Teddington ramps up fight against unruly neighbour

Today marks a historic step-change in Teddington’s fight against increased noise and expansion plans by Heathrow Airport Limited.

We’ve launched legal action against the Airports Commission, challenging the ways in which it has consulted with the public over air quality issues. We’ve also challenged the impartiality of Sir Howard Davies, the head of the Commission, who is set to take up the top job at the Royal Bank of Scotland (RBS) later this summer. RBS is one of Heathrow’s bankers, thus raising concerns over Davies’ impartiality.

We believe that the Commission was manifestly unfair and unlawful to expect those potentially affected by airport expansion to decipher and respond to over 200 pages of highly technical documentation within the three weeks allotted. The lack of proper engagement by the Commission in relation to the latest air quality consultation is unacceptable and local people should be consulted in a meaningful way on an issue that impacts their health and well-being.

You can read more on this story and reaction in the news from these sources:

On the same day, an ASBO has been issued against Heathrow Airport Limited by Communities Against Increased Aircraft Noise (CAIAN), for the airport’s continual breaches of common decency. Neighbours of Heathrow Airport have come united to fight the UK’s largest noise polluter, and seek restrictions on night flights, air pollution and expansion plans.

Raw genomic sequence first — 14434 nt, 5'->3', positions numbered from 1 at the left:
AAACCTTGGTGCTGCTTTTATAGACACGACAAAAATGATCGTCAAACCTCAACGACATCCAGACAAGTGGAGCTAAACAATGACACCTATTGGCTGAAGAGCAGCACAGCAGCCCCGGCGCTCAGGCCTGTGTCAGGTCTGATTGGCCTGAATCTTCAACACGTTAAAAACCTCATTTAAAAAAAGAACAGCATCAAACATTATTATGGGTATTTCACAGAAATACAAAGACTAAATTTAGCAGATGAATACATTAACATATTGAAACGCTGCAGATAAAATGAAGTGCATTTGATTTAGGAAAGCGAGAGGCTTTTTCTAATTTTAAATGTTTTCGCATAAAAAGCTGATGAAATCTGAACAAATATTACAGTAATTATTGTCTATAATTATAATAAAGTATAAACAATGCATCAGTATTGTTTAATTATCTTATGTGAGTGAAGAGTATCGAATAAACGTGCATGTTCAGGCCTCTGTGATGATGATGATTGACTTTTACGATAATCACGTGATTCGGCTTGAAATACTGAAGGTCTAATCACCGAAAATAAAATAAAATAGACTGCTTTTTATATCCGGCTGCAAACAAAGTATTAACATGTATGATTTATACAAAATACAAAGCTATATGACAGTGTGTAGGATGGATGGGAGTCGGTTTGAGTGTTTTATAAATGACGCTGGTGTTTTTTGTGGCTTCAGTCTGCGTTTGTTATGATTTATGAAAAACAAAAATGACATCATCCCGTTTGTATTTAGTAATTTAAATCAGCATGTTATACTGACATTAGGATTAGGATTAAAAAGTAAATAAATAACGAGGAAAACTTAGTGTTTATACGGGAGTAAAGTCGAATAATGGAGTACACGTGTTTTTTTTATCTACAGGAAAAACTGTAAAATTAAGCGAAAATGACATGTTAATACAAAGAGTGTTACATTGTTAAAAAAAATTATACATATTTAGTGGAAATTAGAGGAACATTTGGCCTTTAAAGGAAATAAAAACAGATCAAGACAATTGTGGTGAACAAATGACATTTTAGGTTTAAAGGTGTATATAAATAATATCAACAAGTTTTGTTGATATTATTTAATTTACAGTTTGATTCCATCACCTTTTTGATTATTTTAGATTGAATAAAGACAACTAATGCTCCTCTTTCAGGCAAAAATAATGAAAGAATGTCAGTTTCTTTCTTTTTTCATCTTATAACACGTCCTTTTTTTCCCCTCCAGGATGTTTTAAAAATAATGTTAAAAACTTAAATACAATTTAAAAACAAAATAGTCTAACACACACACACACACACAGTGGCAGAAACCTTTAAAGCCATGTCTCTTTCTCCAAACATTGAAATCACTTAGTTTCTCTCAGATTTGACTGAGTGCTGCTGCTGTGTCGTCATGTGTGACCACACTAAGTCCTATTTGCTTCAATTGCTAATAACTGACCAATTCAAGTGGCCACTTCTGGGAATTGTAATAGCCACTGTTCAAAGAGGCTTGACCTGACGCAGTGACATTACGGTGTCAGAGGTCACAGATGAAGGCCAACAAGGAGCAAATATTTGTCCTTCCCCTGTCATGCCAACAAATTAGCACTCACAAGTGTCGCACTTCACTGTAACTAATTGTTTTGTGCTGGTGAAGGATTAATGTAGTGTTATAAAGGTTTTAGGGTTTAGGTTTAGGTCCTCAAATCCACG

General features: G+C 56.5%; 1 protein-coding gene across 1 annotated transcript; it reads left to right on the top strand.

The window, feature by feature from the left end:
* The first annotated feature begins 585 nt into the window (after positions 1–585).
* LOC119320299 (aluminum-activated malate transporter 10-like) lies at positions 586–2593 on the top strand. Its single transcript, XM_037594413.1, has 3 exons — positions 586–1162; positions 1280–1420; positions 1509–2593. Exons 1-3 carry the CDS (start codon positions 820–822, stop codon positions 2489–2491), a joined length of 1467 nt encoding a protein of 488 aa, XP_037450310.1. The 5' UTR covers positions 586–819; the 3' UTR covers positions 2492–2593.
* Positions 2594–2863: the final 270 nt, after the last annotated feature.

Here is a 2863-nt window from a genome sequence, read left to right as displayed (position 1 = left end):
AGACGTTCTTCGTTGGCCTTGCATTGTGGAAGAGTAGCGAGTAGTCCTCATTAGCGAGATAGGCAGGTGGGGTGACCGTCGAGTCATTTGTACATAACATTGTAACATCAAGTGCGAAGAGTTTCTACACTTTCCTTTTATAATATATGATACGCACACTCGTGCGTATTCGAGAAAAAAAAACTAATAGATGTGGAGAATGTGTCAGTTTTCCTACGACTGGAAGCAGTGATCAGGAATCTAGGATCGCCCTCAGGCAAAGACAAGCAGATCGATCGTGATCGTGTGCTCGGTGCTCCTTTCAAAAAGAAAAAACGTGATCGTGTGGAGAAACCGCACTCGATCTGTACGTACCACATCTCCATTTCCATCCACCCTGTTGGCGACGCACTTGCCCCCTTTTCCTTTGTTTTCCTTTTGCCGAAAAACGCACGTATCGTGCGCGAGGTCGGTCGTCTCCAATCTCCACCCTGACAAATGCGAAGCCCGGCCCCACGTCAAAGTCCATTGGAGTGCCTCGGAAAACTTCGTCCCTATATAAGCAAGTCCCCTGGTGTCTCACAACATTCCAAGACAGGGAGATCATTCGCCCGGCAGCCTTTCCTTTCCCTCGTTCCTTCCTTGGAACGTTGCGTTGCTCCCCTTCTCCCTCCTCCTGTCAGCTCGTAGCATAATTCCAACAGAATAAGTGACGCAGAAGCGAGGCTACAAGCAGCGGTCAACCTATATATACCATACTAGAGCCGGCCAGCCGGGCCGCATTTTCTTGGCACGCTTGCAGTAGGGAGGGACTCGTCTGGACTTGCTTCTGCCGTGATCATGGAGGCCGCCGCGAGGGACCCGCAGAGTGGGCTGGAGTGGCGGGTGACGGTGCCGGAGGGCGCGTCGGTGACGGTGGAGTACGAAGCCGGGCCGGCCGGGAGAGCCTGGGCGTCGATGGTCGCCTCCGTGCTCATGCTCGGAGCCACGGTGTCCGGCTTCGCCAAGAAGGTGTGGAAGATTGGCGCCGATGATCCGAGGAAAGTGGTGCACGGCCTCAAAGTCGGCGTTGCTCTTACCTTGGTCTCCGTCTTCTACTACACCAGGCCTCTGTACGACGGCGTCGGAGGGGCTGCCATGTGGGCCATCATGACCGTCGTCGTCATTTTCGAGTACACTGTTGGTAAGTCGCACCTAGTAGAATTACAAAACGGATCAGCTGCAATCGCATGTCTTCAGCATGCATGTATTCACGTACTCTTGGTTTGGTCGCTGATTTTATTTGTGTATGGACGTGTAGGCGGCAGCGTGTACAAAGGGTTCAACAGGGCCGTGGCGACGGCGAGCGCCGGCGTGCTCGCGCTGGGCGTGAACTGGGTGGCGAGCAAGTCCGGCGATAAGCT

Specifically the mock ASBO accuses Heathrow of “running an airport with general disregard for neighbours and the environment, that allows excessive noise for 17+ hours a day, and which contributes to high local air pollution”. CAIAN has a range of demands, including a moratorium on new runways until noise and pollution from the existing two are properly addressed. They will keep up the pressure, to get proper accountability in the aviation sector. There is widespread fury and outrage that PBN (concentrated) routes are being determined primarily by airline profitability rather than consideration for communities being overflown, who are suffering the consequences.

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